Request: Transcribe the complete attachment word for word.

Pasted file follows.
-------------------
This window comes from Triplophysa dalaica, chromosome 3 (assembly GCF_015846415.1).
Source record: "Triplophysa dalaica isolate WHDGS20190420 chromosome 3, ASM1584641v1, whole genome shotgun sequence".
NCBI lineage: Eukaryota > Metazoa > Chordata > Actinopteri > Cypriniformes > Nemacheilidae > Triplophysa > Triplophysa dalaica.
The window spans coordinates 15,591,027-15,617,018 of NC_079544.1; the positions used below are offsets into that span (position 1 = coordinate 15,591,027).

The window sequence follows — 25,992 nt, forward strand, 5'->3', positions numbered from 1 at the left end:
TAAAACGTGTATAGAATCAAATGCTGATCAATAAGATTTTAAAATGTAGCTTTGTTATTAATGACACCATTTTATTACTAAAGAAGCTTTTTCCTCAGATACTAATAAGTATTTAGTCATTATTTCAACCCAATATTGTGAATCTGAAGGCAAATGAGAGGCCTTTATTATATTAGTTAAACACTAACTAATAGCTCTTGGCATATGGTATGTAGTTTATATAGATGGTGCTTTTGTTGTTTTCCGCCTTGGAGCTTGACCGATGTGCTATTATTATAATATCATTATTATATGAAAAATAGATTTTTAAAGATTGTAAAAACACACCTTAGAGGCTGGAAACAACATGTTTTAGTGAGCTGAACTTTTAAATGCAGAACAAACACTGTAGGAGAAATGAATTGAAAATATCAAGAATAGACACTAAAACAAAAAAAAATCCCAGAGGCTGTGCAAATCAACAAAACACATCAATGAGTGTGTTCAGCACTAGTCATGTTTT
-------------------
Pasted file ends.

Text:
This window comes from Triplophysa dalaica, chromosome 3 (assembly GCF_015846415.1).
Source record: "Triplophysa dalaica isolate WHDGS20190420 chromosome 3, ASM1584641v1, whole genome shotgun sequence".
NCBI lineage: Eukaryota > Metazoa > Chordata > Actinopteri > Cypriniformes > Nemacheilidae > Triplophysa > Triplophysa dalaica.
The window spans coordinates 15,591,027-15,617,018 of NC_079544.1; the positions used below are offsets into that span (position 1 = coordinate 15,591,027).

The window sequence follows — 25,992 nt, forward strand, 5'->3', positions numbered from 1 at the left end:
TAAAACGTGTATAGAATCAAATGCTGATCAATAAGATTTTAAAATGTAGCTTTGTTATTAATGACACCATTTTATTACTAAAGAAGCTTTTTCCTCAGATACTAATAAGTATTTAGTCATTATTTCAACCCAATATTGTGAATCTGAAGGCAAATGAGAGGCCTTTATTATATTAGTTAAACACTAACTAATAGCTCTTGGCATATGGTATGTAGTTTATATAGATGGTGCTTTTGTTGTTTTCCGCCTTGGAGCTTGACCGATGTGCTATTATTATAATATCATTATTATATGAAAAATAGATTTTTAAAGATTGTAAAAACACACCTTAGAGGCTGGAAACAACATGTTTTAGTGAGCTGAACTTTTAAATGCAGAACAAACACTGTAGGAGAAATGAATTGAAAATATCAAGAATAGACACTAAAACAAAAAAAAATCCCAGAGGCTGTGCAAATCAACAAAACACATCAATGAGTGTGTTCAGCACTAGTCATGTTTT